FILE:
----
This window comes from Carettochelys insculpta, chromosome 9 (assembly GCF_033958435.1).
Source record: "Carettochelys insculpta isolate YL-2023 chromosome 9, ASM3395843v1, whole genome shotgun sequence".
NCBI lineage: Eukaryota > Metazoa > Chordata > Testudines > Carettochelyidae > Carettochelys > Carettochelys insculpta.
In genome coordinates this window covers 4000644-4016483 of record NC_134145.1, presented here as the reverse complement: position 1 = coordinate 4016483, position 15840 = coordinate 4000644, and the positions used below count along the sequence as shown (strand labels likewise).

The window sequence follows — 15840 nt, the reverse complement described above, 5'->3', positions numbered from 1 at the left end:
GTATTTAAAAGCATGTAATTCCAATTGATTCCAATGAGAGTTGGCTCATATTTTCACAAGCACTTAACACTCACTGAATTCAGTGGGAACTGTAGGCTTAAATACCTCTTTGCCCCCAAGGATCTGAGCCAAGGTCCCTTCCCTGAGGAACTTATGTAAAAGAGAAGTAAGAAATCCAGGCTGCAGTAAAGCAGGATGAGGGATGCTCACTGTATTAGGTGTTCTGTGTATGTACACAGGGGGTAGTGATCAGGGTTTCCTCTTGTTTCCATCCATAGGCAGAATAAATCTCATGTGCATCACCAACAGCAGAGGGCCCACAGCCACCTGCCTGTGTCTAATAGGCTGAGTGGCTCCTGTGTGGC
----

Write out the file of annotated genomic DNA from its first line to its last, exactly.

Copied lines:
This window comes from Carettochelys insculpta, chromosome 9 (assembly GCF_033958435.1).
Source record: "Carettochelys insculpta isolate YL-2023 chromosome 9, ASM3395843v1, whole genome shotgun sequence".
NCBI lineage: Eukaryota > Metazoa > Chordata > Testudines > Carettochelyidae > Carettochelys > Carettochelys insculpta.
In genome coordinates this window covers 4000644-4016483 of record NC_134145.1, presented here as the reverse complement: position 1 = coordinate 4016483, position 15840 = coordinate 4000644, and the positions used below count along the sequence as shown (strand labels likewise).

The window sequence follows — 15840 nt, the reverse complement described above, 5'->3', positions numbered from 1 at the left end:
GTATTTAAAAGCATGTAATTCCAATTGATTCCAATGAGAGTTGGCTCATATTTTCACAAGCACTTAACACTCACTGAATTCAGTGGGAACTGTAGGCTTAAATACCTCTTTGCCCCCAAGGATCTGAGCCAAGGTCCCTTCCCTGAGGAACTTATGTAAAAGAGAAGTAAGAAATCCAGGCTGCAGTAAAGCAGGATGAGGGATGCTCACTGTATTAGGTGTTCTGTGTATGTACACAGGGGGTAGTGATCAGGGTTTCCTCTTGTTTCCATCCATAGGCAGAATAAATCTCATGTGCATCACCAACAGCAGAGGGCCCACAGCCACCTGCCTGTGTCTAATAGGCTGAGTGGCTCCTGTGTGGC